Zoning - What Is A Conditional Use Permit And How Do You Get One?
Wednesday, July 22, 2015 at 11:49AM
Jack DiNicola

One of the principal purposes of a municipality’s zoning bylaw is to regulate the use of land in different districts of the city or town.  Zoning bylaws divide a municipality into zoning districts, which are often designated as either industrial, commercial or residential, and can be further subdivided.  The purpose of these divisions is to ensure that potentially disruptive or otherwise problematic property uses, such as a landfill or heavy manufacturing plant, are not located adjacent to residential or commercial areas.  This means that an individual that owns property in a single-family residential subdistrict cannot obtain a building permit to construct a fast food restaurant on his property, if the proposed “use” - a commercial restaurant - is prohibited in that subdistrict. 

Typical zoning bylaws have a use table that lists every possible lawful use of property within the city or town - uses such as a movie theater, warehouse, grocery store, auto repair shop, etc. For each use, the table lists whether it is “allowed”, “prohibited” or “conditional” in each district.  If the use is allowed, than a landowner can operate that use in that district; if it is prohibited he cannot (absent a zoning variance, which will be discussed in a separate article).  If the use is conditional, than the landowner must apply for a conditional use permit from the local Zoning Board of Appeal, and satisfy the Board’s requirements for the granting of a conditional use permit, sometimes referred to as a special permit.

Under Massachusetts law, a conditional use or special permit may only be issued for uses which are in harmony with the general purpose and intent of the city or town’s zoning bylaw.  In order to obtain the conditional use permit, the landowner will generally need to attend a public hearing before the local Zoning Board.  Each municipality’s zoning bylaw varies, but they generally require the local Board to consider issues such as the following:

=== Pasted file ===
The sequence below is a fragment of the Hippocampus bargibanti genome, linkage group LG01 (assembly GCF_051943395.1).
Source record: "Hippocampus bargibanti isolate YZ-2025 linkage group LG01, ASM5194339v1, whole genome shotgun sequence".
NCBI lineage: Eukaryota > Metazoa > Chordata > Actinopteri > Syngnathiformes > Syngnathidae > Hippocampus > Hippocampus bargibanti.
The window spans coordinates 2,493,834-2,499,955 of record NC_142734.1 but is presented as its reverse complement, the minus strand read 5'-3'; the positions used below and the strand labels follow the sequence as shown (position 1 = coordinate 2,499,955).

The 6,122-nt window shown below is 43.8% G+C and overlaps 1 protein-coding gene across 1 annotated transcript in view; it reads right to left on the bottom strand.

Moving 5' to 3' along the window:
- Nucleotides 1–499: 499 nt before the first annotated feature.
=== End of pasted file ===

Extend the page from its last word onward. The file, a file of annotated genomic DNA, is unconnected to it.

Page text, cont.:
-       Is the specific site an appropriate location for the proposed use?

-       Will the proposed use adversely affect the neighborhood?

-       Will the use create a hazard to vehicles or pedestrians?

-       Will the use create a nuisance?

-       Are there adequate and appropriate facilities provided for the proper operation of the use?

If the Zoning Board determines after taking testimony at the hearing that the proposed use is appropriate for the neighborhood, it will vote to grant the landowner a conditional use or special permit.  The Board can also attach conditions to its decision, known as provisos, which limit the proposed use in particular ways.  For example, if neighborhood residents at the hearing were concerned about late night noise from a proposed local theater, the Board could attach a condition that all entertainment at the theater must end at 10:00 p.m.

Because each zoning bylaw is different, with its own subtleties, it is often helpful to hire a zoning attorney to navigate the conditional use application process.  An experienced zoning attorney can also facilitate communications with local neighborhood groups and town administration.  If you are in need of a conditional use or special permit and have further questions or concerns, please contact Michael Brangwynne at mike.brangwynne@dsu-law.com or by telephone at (857) 250-0446.

Article originally appeared on DiNicola Seligson & Upton (http://dsu-law.com/).
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